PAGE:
Bitter Winter, a magazine of the Center for Studies on New Religions (CESNUR), has been closely following the Japanese government’s investigation of the Family Federation for World Peace and Unification, formerly known as the Unification Church and The European Times reproduced their latest statement that speaks of the dangerous approach by the Japanese government against religious freedom at large. This investigation began after the assassination of Prime Minister Shinzo Abe in July 2022. The magazine, known for its focus on religious liberty and human rights, has started publishing a booklet that explains why the Japanese government has no legal basis to file for the dissolution of the Family Federation.
Dr. Massimo Introvigne, an Italian sociologist and the editor-in-chief of Bitter Winter, has expressed his concern over the situation, calling it the worst current religious liberty crisis in a democratic country. He also mentioned that this crisis is severely tarnishing the international image of Japan, a country he deeply respects.
International lawyer Tatsuki Nakayama, who specializes in legal integrity issues, has written a booklet titled “Dear Prime Minister Fumio Kishida: No Justification for the Government to Request Dissolution of the Family Federation,” in which he argues that the Japanese government is not following the 1951 Religious Corporations Act and appears to be practicing politics instead.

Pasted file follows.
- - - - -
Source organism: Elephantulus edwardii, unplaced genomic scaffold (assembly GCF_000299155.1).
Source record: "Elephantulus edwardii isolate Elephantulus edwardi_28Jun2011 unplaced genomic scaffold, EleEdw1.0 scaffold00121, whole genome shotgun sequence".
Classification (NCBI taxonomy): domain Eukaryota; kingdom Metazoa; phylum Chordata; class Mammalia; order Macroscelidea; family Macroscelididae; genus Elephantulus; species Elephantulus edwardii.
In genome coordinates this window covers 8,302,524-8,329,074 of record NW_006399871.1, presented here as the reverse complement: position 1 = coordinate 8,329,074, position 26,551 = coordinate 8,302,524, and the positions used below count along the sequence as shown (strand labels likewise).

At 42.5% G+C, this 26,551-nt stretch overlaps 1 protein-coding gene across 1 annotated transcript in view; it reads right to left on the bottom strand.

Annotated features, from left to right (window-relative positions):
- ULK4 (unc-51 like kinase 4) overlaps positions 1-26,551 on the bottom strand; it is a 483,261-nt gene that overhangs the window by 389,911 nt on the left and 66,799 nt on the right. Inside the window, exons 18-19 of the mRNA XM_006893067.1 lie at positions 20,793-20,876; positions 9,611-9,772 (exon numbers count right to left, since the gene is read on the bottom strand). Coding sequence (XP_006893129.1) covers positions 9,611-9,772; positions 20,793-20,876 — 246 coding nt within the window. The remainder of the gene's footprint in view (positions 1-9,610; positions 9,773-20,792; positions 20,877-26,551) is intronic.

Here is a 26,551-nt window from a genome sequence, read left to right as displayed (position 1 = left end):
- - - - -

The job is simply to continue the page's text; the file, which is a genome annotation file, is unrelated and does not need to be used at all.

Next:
No Legal Basis for Dissolution
Mr. Nakayama points out that the strict, legal reasons for the dissolution of a religious corporation include proof that it is “obviously” antisocial and commits criminal acts under the Penal Code. Additionally, there must be criminal activities organized by the leadership that are “malicious” and “continuous”.
According to Mr. Nakayama, the Family Federation has not engaged in any criminal behaviors, and individual believers’ actions cannot be used to dissolve an entire religious organization. He also mentions that the issue of large donations, which some individuals used undue pressure to persuade people to make for spiritual benefit, was addressed in 2009 when the Family Federation issued a Declaration of Compliance to fully reform its fundraising activities. Since then, there have been only four donation-complaint cases that went to court (three were settled, and one went to judgment), and in the last seven years, there has not been a single case brought to court against the Family Federation.
No “Dissolution” for Other Religious Groups that Committed Crimes
Mr. Nakayama’s research shows that at least eight other religious organizations, in which leaders and followers raped, beat, and even killed people, have not faced dissolution by the government. This raises questions about the government’s selective approach to religious organizations and its potential violation of the freedom of religion under the Constitution.
Other independent investigators like the UN ECOSOC accredited NGO Coordination of Associations and People Freedom of Conscience (CAP LC) have written that the accusatory focus on the Family Federation in Japan is misdirected. (See CAP-LC links below.)